If you're looking for any encouragement about the subpar recovery in the labor market, don't expect much from the nation's top CEOs.
The latest Business Roundtable survey shows only one in three expects to add jobs at their companies in the next six months. Slightly less than half expect no change.
On the positive side, March's result is up from the last survey in December when only 25% of the chief executives expected more jobs. Moreover, it's the first time since the survey's launch in the fall of 2002 that more bosses expected to add jobs than trim them.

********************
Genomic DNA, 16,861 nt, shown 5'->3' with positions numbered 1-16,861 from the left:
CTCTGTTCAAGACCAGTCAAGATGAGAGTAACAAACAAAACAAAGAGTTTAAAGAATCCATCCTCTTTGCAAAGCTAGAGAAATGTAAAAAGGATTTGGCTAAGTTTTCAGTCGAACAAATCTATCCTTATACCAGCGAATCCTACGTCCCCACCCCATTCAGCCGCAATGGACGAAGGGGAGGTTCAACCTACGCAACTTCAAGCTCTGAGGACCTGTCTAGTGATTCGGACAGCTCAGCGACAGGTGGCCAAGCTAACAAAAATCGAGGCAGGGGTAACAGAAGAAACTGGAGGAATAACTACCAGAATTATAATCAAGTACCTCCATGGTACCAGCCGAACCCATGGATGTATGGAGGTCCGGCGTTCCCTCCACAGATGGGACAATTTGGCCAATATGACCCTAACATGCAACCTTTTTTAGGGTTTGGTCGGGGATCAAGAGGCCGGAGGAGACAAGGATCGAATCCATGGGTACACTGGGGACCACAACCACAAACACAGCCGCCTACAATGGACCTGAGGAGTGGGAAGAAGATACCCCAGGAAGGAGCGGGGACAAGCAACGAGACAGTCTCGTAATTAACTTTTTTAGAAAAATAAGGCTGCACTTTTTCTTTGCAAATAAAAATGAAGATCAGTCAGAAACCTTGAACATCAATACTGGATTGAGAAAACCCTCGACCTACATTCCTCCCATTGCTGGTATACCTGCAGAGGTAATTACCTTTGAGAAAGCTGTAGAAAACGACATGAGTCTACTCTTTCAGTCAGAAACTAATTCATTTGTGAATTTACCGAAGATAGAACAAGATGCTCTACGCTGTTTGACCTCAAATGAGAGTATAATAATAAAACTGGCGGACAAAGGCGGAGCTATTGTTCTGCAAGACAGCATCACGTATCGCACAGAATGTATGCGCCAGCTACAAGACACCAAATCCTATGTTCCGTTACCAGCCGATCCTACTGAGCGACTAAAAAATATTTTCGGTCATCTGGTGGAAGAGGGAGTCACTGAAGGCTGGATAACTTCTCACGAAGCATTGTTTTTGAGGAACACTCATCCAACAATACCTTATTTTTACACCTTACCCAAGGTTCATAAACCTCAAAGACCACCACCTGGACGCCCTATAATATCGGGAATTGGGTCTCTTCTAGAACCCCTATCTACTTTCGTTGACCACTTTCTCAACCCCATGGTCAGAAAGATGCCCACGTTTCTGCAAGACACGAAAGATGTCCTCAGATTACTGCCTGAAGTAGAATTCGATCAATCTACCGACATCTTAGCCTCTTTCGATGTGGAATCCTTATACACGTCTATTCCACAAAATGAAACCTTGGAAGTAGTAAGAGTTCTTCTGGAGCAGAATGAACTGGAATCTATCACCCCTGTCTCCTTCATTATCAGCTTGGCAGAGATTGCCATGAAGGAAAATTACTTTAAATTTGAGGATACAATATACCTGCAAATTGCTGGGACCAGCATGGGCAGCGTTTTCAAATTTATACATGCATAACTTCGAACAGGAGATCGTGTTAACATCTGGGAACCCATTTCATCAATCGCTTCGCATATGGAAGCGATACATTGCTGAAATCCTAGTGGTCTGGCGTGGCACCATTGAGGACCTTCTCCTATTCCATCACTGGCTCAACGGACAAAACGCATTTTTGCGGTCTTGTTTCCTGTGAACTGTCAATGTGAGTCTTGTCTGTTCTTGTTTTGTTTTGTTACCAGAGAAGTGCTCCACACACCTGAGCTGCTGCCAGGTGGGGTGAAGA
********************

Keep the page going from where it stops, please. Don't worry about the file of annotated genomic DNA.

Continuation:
"We are seeing a slow but steady improvement in the jobs picture, following on the heels of unprecedented productivity gains," the business group said.
Job creation has been unusually weak in the current economic recovery, with economists' forecasts often exceeding the government's payroll data. Economists expect the government's latest survey due out Friday to show the economy added 125,000 jobs in February, after a 122,000 gain the previous month. Recent consumer confidence surveys have shown that the weak labor market is a top concern.
Executives were more optimistic about capital sending plans: 43% expected an increase, while 7% expected a decline in the next six months. Half of the 122 CEOs polled saw no change.
On average, CEOs expect the economy to grow by 3.7% in 2004, up from 3.6% in December.
Overall, the economic outlook index hit 94.3, the highest in its brief history.